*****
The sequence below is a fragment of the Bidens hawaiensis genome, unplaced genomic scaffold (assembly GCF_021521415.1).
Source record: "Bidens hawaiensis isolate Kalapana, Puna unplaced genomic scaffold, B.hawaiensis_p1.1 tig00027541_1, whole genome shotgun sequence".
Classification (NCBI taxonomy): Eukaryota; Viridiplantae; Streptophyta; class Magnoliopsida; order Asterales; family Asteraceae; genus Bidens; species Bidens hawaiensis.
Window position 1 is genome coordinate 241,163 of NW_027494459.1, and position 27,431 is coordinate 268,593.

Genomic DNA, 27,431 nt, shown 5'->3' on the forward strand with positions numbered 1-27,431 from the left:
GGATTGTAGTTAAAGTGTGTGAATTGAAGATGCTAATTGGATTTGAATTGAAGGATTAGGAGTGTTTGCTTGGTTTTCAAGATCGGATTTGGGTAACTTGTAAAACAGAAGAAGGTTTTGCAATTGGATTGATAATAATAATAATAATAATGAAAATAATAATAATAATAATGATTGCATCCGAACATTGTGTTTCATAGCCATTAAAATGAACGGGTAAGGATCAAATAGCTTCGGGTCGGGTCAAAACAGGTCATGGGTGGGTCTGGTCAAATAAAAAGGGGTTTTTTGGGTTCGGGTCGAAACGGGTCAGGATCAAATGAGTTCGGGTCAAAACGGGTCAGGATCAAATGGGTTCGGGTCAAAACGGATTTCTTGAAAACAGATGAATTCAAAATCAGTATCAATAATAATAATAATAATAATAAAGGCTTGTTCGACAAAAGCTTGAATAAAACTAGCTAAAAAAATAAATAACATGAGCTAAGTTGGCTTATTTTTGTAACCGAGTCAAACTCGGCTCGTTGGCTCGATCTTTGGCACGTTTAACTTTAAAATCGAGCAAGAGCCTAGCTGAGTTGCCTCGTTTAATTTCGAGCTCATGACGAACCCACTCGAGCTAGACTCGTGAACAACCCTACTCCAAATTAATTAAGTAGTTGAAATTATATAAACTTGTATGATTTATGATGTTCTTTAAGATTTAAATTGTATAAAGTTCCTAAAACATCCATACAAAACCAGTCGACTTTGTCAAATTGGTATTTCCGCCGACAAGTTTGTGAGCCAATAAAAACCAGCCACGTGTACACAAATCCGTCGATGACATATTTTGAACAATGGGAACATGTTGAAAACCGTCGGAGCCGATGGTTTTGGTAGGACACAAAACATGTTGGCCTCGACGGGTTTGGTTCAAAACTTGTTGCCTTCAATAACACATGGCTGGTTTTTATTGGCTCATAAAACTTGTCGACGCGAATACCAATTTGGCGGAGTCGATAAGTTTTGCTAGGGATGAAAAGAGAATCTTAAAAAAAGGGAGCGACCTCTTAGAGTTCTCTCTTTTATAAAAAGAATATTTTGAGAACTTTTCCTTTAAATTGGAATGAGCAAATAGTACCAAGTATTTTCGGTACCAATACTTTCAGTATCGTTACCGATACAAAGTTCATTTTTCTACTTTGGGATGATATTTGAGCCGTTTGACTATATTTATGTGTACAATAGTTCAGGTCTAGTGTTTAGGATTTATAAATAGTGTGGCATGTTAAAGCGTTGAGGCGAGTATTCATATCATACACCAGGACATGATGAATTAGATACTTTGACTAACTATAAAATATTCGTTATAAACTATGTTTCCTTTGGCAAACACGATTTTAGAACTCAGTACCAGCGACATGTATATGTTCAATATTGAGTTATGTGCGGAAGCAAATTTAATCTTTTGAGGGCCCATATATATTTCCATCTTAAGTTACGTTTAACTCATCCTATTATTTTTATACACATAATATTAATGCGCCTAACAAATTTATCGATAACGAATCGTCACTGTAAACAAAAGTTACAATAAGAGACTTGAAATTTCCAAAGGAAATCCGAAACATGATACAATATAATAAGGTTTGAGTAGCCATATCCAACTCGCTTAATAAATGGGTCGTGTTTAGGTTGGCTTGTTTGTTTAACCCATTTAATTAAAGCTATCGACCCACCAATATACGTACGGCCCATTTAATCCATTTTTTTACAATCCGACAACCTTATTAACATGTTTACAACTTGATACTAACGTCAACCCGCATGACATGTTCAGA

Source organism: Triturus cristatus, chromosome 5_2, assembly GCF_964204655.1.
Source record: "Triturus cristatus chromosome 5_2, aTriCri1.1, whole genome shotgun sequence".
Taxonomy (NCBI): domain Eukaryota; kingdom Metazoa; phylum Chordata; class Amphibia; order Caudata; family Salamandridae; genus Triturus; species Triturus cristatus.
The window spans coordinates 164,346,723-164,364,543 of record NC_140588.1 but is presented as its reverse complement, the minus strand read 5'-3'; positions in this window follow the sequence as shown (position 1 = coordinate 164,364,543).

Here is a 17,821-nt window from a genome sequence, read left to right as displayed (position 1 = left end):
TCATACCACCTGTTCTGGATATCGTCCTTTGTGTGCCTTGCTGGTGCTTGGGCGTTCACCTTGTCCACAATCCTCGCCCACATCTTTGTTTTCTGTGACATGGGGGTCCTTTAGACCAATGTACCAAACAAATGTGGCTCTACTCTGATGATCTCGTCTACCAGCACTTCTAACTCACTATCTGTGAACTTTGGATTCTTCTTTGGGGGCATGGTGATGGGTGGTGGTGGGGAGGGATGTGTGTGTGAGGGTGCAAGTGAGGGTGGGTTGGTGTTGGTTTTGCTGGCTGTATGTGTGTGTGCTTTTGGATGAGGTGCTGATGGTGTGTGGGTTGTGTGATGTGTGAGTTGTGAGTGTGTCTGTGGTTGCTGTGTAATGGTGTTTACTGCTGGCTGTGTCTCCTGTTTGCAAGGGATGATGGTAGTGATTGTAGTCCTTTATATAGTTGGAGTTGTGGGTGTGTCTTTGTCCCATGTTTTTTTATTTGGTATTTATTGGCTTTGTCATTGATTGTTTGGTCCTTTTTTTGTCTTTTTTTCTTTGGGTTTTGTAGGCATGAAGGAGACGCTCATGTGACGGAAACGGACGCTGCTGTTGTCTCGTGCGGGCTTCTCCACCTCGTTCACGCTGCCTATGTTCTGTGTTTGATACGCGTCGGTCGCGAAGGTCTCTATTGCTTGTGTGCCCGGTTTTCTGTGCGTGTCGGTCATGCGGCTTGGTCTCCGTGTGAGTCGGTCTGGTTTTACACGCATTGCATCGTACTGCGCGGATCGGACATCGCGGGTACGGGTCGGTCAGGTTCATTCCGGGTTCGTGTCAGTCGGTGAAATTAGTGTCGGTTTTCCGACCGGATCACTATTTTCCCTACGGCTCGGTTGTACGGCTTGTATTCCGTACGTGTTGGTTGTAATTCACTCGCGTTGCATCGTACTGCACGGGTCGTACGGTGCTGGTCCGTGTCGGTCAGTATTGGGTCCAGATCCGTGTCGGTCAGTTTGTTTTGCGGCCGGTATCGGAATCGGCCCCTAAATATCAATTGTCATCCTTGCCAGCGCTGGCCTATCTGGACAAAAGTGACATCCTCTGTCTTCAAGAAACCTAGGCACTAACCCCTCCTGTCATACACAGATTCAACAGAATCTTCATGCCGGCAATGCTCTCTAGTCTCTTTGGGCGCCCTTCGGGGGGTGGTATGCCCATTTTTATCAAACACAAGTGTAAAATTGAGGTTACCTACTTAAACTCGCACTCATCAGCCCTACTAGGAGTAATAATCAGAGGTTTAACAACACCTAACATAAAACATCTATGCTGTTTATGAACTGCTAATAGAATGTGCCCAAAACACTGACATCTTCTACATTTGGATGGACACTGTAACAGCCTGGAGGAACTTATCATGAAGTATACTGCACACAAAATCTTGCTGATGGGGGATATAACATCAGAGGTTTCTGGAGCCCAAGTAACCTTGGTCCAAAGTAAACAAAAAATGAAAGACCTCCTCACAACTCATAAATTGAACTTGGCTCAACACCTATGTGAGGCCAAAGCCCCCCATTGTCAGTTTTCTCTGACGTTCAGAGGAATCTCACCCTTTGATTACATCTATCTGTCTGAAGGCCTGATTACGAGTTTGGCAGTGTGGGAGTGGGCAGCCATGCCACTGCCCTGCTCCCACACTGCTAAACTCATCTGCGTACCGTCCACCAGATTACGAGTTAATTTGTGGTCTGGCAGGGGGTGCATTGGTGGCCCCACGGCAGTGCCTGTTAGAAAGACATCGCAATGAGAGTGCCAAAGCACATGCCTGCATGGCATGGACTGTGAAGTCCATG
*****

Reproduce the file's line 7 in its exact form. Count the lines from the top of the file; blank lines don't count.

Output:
Source organism: Triturus cristatus, chromosome 5_2, assembly GCF_964204655.1.